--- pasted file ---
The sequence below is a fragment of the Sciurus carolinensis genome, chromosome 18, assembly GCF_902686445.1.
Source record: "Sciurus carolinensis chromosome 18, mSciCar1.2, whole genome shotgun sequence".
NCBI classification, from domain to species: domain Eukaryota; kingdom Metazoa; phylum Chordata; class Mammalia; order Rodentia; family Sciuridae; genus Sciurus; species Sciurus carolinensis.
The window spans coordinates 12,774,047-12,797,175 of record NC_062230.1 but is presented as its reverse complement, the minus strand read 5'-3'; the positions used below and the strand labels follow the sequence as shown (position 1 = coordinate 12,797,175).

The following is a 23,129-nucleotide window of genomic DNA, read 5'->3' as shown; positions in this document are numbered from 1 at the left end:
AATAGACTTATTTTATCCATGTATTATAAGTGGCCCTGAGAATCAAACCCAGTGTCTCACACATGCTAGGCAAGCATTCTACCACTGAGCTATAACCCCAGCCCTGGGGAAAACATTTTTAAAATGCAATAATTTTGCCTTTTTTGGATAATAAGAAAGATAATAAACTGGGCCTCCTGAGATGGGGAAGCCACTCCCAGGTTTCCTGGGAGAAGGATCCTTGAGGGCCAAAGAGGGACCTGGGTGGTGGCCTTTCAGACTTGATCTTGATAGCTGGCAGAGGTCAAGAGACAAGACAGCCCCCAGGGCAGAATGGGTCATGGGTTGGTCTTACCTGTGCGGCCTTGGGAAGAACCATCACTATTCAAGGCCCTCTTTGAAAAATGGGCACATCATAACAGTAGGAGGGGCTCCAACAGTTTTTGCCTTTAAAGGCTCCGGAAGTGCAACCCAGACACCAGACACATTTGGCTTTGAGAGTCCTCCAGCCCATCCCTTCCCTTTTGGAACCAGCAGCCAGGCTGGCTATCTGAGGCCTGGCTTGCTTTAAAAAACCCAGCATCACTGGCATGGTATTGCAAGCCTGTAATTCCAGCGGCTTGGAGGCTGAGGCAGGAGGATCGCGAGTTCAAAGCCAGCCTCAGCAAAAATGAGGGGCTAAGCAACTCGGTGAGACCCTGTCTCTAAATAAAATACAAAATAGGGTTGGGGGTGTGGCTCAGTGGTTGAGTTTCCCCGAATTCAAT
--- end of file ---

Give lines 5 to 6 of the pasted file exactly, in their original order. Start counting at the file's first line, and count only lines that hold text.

The following is a 23,129-nucleotide window of genomic DNA, read 5'->3' as shown; positions in this document are numbered from 1 at the left end:
AATAGACTTATTTTATCCATGTATTATAAGTGGCCCTGAGAATCAAACCCAGTGTCTCACACATGCTAGGCAAGCATTCTACCACTGAGCTATAACCCCAGCCCTGGGGAAAACATTTTTAAAATGCAATAATTTTGCCTTTTTTGGATAATAAGAAAGATAATAAACTGGGCCTCCTGAGATGGGGAAGCCACTCCCAGGTTTCCTGGGAGAAGGATCCTTGAGGGCCAAAGAGGGACCTGGGTGGTGGCCTTTCAGACTTGATCTTGATAGCTGGCAGAGGTCAAGAGACAAGACAGCCCCCAGGGCAGAATGGGTCATGGGTTGGTCTTACCTGTGCGGCCTTGGGAAGAACCATCACTATTCAAGGCCCTCTTTGAAAAATGGGCACATCATAACAGTAGGAGGGGCTCCAACAGTTTTTGCCTTTAAAGGCTCCGGAAGTGCAACCCAGACACCAGACACATTTGGCTTTGAGAGTCCTCCAGCCCATCCCTTCCCTTTTGGAACCAGCAGCCAGGCTGGCTATCTGAGGCCTGGCTTGCTTTAAAAAACCCAGCATCACTGGCATGGTATTGCAAGCCTGTAATTCCAGCGGCTTGGAGGCTGAGGCAGGAGGATCGCGAGTTCAAAGCCAGCCTCAGCAAAAATGAGGGGCTAAGCAACTCGGTGAGACCCTGTCTCTAAATAAAATACAAAATAGGGTTGGGGGTGTGGCTCAGTGGTTGAGTTTCCCCGAATTCAAT